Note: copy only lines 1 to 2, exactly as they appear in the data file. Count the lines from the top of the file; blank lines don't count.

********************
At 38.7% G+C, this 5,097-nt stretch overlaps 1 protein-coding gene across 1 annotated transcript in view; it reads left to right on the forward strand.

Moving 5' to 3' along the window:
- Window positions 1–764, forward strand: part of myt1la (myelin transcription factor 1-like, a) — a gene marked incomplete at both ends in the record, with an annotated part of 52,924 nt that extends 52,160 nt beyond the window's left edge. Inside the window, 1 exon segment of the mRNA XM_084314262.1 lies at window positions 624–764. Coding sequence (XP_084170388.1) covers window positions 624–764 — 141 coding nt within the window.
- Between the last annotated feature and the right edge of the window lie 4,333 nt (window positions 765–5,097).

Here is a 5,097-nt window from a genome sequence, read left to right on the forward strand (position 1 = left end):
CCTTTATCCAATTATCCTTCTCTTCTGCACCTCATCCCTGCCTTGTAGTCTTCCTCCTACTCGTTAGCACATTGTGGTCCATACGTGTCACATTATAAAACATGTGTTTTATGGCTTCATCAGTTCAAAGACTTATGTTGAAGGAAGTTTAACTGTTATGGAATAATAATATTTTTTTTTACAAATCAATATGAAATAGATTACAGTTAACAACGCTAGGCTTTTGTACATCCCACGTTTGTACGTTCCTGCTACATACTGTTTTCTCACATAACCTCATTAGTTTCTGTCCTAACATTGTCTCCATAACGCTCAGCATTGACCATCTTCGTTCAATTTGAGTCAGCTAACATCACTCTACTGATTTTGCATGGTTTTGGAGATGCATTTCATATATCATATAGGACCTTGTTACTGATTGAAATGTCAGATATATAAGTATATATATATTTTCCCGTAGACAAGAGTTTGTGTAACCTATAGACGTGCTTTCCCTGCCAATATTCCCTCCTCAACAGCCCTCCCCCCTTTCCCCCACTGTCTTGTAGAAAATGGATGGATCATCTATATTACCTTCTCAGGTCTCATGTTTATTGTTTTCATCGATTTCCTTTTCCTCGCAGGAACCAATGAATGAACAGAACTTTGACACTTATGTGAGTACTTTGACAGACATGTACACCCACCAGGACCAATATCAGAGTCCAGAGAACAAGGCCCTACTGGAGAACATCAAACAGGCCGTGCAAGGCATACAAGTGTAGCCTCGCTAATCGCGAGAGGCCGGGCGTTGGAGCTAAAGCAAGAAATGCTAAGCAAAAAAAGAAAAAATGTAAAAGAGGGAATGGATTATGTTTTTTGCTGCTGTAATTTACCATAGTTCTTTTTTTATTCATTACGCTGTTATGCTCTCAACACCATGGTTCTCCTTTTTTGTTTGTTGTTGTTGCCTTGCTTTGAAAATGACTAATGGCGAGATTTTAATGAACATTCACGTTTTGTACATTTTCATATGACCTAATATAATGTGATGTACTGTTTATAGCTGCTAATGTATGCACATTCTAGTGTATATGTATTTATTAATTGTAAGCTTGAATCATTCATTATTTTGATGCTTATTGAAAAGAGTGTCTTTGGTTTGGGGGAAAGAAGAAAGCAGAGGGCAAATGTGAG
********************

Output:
At 38.7% G+C, this 5,097-nt stretch overlaps 1 protein-coding gene across 1 annotated transcript in view; it reads left to right on the forward strand.

Moving 5' to 3' along the window: